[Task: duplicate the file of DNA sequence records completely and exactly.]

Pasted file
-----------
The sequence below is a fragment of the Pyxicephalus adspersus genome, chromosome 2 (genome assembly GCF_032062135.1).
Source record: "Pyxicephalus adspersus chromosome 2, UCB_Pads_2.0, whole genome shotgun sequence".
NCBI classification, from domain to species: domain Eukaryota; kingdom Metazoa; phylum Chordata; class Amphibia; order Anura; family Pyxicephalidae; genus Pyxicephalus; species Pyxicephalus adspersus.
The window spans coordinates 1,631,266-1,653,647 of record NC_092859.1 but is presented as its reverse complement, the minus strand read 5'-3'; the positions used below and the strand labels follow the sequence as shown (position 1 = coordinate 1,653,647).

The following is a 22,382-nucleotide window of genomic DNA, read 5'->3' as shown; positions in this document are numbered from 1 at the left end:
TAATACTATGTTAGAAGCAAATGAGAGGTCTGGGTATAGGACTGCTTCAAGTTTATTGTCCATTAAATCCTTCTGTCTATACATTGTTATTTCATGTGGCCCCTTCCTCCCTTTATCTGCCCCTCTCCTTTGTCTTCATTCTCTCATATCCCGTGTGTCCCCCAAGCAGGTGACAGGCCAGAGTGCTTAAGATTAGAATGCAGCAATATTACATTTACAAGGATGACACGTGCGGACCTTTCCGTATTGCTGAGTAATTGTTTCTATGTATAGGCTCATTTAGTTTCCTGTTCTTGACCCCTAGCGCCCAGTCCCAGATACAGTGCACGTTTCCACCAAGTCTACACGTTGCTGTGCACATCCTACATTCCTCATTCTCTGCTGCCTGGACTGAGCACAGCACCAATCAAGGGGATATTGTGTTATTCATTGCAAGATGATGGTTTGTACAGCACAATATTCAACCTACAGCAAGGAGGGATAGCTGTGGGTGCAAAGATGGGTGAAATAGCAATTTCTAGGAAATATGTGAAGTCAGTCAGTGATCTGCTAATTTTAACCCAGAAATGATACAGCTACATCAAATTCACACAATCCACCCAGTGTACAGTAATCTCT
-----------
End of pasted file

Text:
The sequence below is a fragment of the Pyxicephalus adspersus genome, chromosome 2 (genome assembly GCF_032062135.1).
Source record: "Pyxicephalus adspersus chromosome 2, UCB_Pads_2.0, whole genome shotgun sequence".
NCBI classification, from domain to species: domain Eukaryota; kingdom Metazoa; phylum Chordata; class Amphibia; order Anura; family Pyxicephalidae; genus Pyxicephalus; species Pyxicephalus adspersus.
The window spans coordinates 1,631,266-1,653,647 of record NC_092859.1 but is presented as its reverse complement, the minus strand read 5'-3'; the positions used below and the strand labels follow the sequence as shown (position 1 = coordinate 1,653,647).

The following is a 22,382-nucleotide window of genomic DNA, read 5'->3' as shown; positions in this document are numbered from 1 at the left end:
TAATACTATGTTAGAAGCAAATGAGAGGTCTGGGTATAGGACTGCTTCAAGTTTATTGTCCATTAAATCCTTCTGTCTATACATTGTTATTTCATGTGGCCCCTTCCTCCCTTTATCTGCCCCTCTCCTTTGTCTTCATTCTCTCATATCCCGTGTGTCCCCCAAGCAGGTGACAGGCCAGAGTGCTTAAGATTAGAATGCAGCAATATTACATTTACAAGGATGACACGTGCGGACCTTTCCGTATTGCTGAGTAATTGTTTCTATGTATAGGCTCATTTAGTTTCCTGTTCTTGACCCCTAGCGCCCAGTCCCAGATACAGTGCACGTTTCCACCAAGTCTACACGTTGCTGTGCACATCCTACATTCCTCATTCTCTGCTGCCTGGACTGAGCACAGCACCAATCAAGGGGATATTGTGTTATTCATTGCAAGATGATGGTTTGTACAGCACAATATTCAACCTACAGCAAGGAGGGATAGCTGTGGGTGCAAAGATGGGTGAAATAGCAATTTCTAGGAAATATGTGAAGTCAGTCAGTGATCTGCTAATTTTAACCCAGAAATGATACAGCTACATCAAATTCACACAATCCACCCAGTGTACAGTAATCTCT